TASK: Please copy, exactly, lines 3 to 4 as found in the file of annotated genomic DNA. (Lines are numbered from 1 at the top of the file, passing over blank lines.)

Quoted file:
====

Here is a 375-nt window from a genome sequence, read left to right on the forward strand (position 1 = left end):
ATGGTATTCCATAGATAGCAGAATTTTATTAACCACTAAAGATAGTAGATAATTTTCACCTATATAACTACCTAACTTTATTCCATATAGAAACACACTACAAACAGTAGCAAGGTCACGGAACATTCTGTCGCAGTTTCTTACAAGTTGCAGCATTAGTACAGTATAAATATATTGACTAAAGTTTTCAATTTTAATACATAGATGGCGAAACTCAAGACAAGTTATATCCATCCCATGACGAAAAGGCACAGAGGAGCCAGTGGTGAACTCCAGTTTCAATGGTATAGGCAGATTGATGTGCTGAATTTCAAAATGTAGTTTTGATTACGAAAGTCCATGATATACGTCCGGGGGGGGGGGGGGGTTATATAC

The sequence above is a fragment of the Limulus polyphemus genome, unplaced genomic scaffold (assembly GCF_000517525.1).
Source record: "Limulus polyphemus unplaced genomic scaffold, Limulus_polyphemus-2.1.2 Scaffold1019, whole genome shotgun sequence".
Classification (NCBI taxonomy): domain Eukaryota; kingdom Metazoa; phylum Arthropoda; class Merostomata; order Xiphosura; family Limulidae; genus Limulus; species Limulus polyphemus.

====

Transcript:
The sequence above is a fragment of the Limulus polyphemus genome, unplaced genomic scaffold (assembly GCF_000517525.1).
Source record: "Limulus polyphemus unplaced genomic scaffold, Limulus_polyphemus-2.1.2 Scaffold1019, whole genome shotgun sequence".